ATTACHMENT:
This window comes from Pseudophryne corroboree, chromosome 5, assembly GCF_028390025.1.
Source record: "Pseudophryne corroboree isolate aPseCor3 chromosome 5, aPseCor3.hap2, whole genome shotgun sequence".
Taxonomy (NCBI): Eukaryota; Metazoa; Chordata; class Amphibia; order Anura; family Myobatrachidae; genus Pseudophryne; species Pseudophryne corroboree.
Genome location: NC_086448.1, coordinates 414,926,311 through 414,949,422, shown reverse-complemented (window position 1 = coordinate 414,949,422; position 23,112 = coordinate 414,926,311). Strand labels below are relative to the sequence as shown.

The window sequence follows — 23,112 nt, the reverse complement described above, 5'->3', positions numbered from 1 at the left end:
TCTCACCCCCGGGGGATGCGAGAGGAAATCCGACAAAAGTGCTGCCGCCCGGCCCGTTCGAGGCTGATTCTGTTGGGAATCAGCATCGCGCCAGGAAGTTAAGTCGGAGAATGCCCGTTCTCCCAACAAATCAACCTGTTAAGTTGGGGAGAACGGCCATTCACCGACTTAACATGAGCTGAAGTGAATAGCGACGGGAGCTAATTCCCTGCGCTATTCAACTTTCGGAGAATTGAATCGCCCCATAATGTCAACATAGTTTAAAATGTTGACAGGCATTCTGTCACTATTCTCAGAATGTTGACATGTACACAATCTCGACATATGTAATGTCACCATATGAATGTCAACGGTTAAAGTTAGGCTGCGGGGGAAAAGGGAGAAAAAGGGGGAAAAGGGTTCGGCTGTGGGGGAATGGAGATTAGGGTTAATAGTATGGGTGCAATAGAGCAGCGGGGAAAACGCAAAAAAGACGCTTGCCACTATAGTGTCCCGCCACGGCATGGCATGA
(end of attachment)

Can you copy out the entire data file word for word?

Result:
This window comes from Pseudophryne corroboree, chromosome 5, assembly GCF_028390025.1.
Source record: "Pseudophryne corroboree isolate aPseCor3 chromosome 5, aPseCor3.hap2, whole genome shotgun sequence".
Taxonomy (NCBI): Eukaryota; Metazoa; Chordata; class Amphibia; order Anura; family Myobatrachidae; genus Pseudophryne; species Pseudophryne corroboree.
Genome location: NC_086448.1, coordinates 414,926,311 through 414,949,422, shown reverse-complemented (window position 1 = coordinate 414,949,422; position 23,112 = coordinate 414,926,311). Strand labels below are relative to the sequence as shown.

The window sequence follows — 23,112 nt, the reverse complement described above, 5'->3', positions numbered from 1 at the left end:
TCTCACCCCCGGGGGATGCGAGAGGAAATCCGACAAAAGTGCTGCCGCCCGGCCCGTTCGAGGCTGATTCTGTTGGGAATCAGCATCGCGCCAGGAAGTTAAGTCGGAGAATGCCCGTTCTCCCAACAAATCAACCTGTTAAGTTGGGGAGAACGGCCATTCACCGACTTAACATGAGCTGAAGTGAATAGCGACGGGAGCTAATTCCCTGCGCTATTCAACTTTCGGAGAATTGAATCGCCCCATAATGTCAACATAGTTTAAAATGTTGACAGGCATTCTGTCACTATTCTCAGAATGTTGACATGTACACAATCTCGACATATGTAATGTCACCATATGAATGTCAACGGTTAAAGTTAGGCTGCGGGGGAAAAGGGAGAAAAAGGGGGAAAAGGGTTCGGCTGTGGGGGAATGGAGATTAGGGTTAATAGTATGGGTGCAATAGAGCAGCGGGGAAAACGCAAAAAAGACGCTTGCCACTATAGTGTCCCGCCACGGCATGGCATGA